• 2019 Update 4
  • 03/20/2019
  • Public Content
Contents

Tips for Auto-Vectorization

Upon kernel compilation, the vectorization module often transforms the kernel memory access pattern from array of structures (AOS) to structure of arrays (SOA), which is SIMD friendly.
This transformation comes with a certain cost, specifically the transpose penalty. If you organize the input data in SOA instead of AOS, it reduces the transpose penalty.
For example, the following code suffers from transpose penalty:
__kernel void sum(__global float4* input, __global float* output) { int tid = get_global_id(0); output[tid] = input[tid].x + input[tid].y + input[tid].z + input[tid].w; }
While the following piece of code does not suffer from the transpose penalty:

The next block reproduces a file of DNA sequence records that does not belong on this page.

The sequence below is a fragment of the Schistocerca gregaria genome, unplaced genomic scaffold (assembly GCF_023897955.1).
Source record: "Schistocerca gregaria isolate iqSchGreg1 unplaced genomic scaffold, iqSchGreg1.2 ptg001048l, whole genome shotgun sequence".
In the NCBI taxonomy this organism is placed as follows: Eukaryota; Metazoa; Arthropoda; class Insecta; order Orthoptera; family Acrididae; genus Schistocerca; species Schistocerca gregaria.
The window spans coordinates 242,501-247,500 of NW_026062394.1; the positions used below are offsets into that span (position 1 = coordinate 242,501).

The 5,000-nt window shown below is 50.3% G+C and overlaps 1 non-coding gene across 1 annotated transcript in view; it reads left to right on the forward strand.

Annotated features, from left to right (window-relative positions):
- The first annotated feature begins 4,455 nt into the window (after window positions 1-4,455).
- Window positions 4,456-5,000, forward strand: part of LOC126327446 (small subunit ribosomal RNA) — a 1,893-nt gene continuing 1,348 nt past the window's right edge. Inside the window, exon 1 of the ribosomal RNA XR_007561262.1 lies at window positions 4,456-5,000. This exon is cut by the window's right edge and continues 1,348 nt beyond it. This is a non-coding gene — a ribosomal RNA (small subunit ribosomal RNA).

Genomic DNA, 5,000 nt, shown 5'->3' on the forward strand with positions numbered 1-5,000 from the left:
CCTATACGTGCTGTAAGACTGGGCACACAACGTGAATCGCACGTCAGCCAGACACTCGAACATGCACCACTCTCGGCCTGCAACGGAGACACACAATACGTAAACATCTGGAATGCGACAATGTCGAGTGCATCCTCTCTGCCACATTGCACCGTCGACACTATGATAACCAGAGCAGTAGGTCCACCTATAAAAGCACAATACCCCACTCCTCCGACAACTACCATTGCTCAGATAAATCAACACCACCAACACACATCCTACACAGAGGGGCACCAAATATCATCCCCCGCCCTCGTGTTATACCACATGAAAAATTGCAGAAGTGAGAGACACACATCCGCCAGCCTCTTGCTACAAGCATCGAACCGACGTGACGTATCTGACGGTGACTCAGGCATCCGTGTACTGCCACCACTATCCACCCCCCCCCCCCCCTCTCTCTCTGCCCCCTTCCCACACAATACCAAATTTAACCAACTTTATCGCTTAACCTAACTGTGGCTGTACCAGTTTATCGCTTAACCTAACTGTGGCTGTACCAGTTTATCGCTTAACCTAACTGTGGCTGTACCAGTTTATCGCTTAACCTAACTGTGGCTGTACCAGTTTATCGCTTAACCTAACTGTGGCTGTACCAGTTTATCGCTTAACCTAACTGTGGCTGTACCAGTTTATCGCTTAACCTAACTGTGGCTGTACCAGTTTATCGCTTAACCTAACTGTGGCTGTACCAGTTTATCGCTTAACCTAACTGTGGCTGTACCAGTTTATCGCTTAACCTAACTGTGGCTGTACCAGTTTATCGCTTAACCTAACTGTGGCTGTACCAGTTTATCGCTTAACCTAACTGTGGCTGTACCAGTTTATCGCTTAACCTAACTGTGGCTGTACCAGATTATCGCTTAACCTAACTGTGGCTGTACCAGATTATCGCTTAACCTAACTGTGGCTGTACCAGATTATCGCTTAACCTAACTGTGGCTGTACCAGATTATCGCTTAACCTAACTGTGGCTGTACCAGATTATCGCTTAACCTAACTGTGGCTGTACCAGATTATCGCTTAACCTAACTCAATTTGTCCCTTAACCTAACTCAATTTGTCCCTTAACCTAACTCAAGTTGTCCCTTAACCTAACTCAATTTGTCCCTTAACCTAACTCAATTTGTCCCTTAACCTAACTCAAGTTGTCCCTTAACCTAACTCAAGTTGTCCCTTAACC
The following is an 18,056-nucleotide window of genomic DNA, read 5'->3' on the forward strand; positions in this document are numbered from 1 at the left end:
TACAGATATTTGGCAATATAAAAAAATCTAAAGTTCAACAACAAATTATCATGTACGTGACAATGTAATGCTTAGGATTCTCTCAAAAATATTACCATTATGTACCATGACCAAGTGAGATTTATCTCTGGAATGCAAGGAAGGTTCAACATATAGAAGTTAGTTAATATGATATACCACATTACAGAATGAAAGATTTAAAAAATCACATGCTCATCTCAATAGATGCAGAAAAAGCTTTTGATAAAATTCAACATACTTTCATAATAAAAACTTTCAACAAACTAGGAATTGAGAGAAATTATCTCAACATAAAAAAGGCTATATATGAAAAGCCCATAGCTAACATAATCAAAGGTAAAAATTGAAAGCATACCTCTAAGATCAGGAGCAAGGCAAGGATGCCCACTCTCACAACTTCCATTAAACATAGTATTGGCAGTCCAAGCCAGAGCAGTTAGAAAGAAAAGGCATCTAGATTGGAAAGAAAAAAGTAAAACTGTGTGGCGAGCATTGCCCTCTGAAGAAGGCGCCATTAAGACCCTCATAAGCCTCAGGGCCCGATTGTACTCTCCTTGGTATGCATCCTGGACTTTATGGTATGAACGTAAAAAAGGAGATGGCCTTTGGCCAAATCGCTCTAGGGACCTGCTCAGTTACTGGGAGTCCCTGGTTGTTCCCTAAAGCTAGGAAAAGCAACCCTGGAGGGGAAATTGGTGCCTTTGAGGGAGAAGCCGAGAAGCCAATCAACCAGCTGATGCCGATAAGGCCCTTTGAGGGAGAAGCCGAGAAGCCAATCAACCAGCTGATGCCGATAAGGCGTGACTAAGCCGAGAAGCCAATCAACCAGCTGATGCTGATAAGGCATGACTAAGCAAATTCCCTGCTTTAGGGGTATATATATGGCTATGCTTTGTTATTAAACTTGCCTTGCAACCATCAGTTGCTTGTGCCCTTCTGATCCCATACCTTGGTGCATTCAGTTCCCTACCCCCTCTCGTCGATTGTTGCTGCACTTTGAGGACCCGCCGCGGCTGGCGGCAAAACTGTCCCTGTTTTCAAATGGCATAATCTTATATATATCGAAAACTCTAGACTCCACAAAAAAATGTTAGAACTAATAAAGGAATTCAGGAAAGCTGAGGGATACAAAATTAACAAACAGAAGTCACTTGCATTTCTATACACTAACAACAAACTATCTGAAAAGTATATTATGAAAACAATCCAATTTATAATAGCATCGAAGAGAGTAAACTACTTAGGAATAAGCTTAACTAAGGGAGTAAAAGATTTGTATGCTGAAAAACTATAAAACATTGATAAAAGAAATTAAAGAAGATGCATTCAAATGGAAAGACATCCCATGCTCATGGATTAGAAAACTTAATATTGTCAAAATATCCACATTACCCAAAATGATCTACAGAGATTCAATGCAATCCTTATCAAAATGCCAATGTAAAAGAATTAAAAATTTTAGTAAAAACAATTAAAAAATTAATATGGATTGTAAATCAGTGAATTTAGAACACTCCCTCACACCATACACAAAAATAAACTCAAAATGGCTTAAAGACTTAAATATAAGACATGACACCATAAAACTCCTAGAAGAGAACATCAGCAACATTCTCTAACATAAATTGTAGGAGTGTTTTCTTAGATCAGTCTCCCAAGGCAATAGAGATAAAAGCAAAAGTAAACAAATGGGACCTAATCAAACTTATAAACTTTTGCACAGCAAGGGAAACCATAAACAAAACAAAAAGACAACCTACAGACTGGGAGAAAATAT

__kernel void sum(__global float* inx, __global float* iny, __global float* inz, __global float* inw, __global float* output) { int tid = get_global_id(0); output[tid] = inx[tid] + iny[tid] + inz[tid] + inw[tid]; }
Take care when dealing with branches. Particularly, avoid data loads and stores within the statements:
if (…) {//condition x = A[i1];// reading from A … // calculations B[i2] = y;// storing into B } else { q = A[i1];// reading from A with same index as in first clause … // different calculations B[i2] = w; // storing into B with same index as in first clause }
The following code avoids loading from and storing to memory within branches:
temp1 = A[i1]; //reading from A in advance if (…) {//condition x = temp1; … // some calculations temp2 = y; //storing into temporary variable } else { q = temp1; … //some calculations temp2 = w; //storing into temporary variable } B[i2] =temp2; //storing to B once
See Also

Product and Performance Information

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Performance varies by use, configuration and other factors. Learn more at www.Intel.com/PerformanceIndex.